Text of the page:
Jerusalem, Sept. 6 - “Despite setbacks, cooperation between Israel and its neighbors exists – and it can go on,” said Israel’s Vice-Prime Minister and Minister for Regional Development Silvan Shalom at a conference on regional economic cooperation in Tel Aviv Monday (Sept. 5). Shalom pointed out that regional cooperation exists on many levels - official, public and private – and that direct negotiations between Israelis and Palestinians would only improve the situation. The theme of the conference was business paving the way to peace.
Notable leaders, including Israeli President Shimon Peres, stressed the important role security plays in developing economies.
Special Envoy for the Middle East Quartet Tony Blair said he isoptimistic about Israeli-Palestinian peace. “Economics could never be a substitute for politics. However, what we’ve been trying to do over the past few years is significant. You don’t make peace by people sitting in rooms. People make it,” explained Blair. He added that the potential for economic growth is enormous, “particularly if there is [a peace] agreement” among Israelis and Palestinians.
Blair cited joint Israeli-Palestinian achievements, such as the Jalameh vehicular crossing that has connected communities in the northern West Bank to the Arab communities in northern Israel, helping to revitalize the economy of the West Bank city of Jenin.
Opened recently with Israeli, U.S. and Quartet assistance, the crossing facilitates commerce and movement to Jenin - approximately 15,000 Israeli Arabs move to and from Jenin each day and tourist buses from Israel also enter the West Bank through the crossing - a factor that contributed to Jenin’s 16 percent growth in the first half of 2011. As the Quartet representative, Blair highlighted tourism as a means for attracting greater investment in the Palestinian territories.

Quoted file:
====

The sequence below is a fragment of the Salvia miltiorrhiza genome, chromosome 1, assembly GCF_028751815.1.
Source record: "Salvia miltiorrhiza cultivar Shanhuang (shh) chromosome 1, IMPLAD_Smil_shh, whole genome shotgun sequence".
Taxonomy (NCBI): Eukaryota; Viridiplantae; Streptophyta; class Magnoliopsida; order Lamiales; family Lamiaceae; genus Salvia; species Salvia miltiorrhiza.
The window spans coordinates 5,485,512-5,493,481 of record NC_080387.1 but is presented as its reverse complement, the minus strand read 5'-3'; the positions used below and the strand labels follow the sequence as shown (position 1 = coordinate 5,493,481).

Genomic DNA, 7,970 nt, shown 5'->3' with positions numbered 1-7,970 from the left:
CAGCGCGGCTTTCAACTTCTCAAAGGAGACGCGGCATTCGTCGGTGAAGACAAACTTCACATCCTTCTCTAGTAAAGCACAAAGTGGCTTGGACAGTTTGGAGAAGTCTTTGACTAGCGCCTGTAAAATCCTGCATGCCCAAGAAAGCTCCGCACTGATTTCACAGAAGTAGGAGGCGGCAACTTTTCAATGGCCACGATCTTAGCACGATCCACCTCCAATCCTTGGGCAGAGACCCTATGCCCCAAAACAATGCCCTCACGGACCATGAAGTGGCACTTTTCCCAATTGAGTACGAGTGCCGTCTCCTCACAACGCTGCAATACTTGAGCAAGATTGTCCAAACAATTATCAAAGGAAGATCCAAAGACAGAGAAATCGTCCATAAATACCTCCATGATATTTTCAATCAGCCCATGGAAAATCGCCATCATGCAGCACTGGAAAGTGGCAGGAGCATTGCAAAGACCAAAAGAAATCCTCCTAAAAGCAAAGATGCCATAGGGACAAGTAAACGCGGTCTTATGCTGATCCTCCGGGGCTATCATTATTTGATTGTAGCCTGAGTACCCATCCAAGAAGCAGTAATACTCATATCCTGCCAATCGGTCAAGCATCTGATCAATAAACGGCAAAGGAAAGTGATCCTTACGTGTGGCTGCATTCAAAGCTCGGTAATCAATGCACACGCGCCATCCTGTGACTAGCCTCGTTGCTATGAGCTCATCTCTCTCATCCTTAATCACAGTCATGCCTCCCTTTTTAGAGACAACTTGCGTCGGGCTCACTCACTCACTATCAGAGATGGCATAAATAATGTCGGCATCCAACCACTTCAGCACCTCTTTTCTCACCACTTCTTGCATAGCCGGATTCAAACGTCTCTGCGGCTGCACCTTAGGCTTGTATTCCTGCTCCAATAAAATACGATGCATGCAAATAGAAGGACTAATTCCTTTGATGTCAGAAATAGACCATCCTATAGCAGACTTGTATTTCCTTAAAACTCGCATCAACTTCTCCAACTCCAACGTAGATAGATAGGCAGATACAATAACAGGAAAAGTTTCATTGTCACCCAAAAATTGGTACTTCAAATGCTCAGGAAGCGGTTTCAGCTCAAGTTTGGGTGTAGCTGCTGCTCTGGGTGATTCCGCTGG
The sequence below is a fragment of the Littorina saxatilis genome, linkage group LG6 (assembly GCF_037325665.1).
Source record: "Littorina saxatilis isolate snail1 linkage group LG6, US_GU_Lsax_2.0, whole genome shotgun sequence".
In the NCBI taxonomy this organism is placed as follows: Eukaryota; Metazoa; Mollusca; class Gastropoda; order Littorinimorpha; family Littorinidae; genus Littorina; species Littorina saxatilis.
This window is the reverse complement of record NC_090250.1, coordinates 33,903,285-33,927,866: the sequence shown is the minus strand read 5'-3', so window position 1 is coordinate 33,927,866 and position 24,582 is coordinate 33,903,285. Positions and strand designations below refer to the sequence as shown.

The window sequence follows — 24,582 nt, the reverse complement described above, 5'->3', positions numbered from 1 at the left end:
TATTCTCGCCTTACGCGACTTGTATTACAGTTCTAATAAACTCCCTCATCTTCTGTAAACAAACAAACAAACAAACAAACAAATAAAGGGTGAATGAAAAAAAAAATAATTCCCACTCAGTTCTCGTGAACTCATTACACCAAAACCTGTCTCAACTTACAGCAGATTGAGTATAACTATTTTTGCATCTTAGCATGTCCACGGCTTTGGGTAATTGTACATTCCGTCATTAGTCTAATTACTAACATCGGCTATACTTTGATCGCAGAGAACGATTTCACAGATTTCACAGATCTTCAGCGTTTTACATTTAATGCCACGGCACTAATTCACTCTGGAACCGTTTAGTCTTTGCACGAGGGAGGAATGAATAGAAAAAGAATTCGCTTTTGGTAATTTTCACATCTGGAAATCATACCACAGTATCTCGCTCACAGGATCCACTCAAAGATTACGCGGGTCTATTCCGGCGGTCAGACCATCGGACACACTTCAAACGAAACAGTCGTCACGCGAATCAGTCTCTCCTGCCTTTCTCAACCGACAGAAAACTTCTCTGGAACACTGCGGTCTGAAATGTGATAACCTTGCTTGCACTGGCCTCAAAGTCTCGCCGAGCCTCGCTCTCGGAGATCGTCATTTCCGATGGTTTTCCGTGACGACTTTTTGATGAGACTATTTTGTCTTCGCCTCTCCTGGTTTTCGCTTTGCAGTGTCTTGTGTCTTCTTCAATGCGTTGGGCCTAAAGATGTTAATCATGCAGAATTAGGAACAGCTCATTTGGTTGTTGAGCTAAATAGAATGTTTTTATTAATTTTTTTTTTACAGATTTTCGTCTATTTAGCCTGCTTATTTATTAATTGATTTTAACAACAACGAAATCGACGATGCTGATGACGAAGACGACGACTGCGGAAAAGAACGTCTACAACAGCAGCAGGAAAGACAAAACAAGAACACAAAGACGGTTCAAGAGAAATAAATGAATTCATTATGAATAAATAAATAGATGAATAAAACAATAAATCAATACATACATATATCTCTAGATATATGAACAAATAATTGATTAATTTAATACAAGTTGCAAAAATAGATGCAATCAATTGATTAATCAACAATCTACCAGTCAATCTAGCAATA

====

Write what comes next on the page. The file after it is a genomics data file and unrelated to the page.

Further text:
France’s special envoy to the Middle East peace process for economic, educational and cultural aspects Valerie Hoffenberg echoed Blair’s sentiment. Hoffenberg stated that through cooperation with various Israeli ministries, the Palestinian government was able to successfully create an industrial zone in Bethlehem that is already in its second year.
“We have to prepare for the day ‘after’,” said Hoffenberg, referring to an action plan that goes beyond the Palestinian push for a unilateral declaration of state at the United Nations in September.
“The spirit of cooperation and collaboration must continue. Going to the U.N. in September is not the answer; we are worried about what happens after September and that it could endanger some of our projects,” explained Hoffenberg.
Palestinian businessman Dr. Ismail Jebrani, who now runs one of the West Bank’s largest dairy-farms, recounted how he turned to an Israeli kibbutz company, SAE Afikim, to help address a milk shortage in the Palestinian territory. SAE Afikim helped create his state-of-the-art dairy farm, now one of the “largest and most modern companies in the West Bank,” said Jubrani.
The farm, located near Hebron, now employs 250 people - up from 20 - and has 1,200 cows. The Israeli technology helped the Palestinian farmers increase their herd and take advantage of all portions of the cow’s milk through computerized equipment.
Eival Giladi, chair of the Israeli-Palestinian Chamber of Commerce, also talked about the desire among Israeli and Palestinian businesspeople to trade and build positive relations with one another.
Giladi talked about Palestinian businessman Munib al-Masri, chair of the International Chamber of Commerce in Ramallah, and said that they are in the process of setting up an adjudication and resource center that will act as a meeting point for Palestinian and Israeli businessmen who need help with permits or have questions about laws, taxes or modes of business in Israel or the Palestinian territories.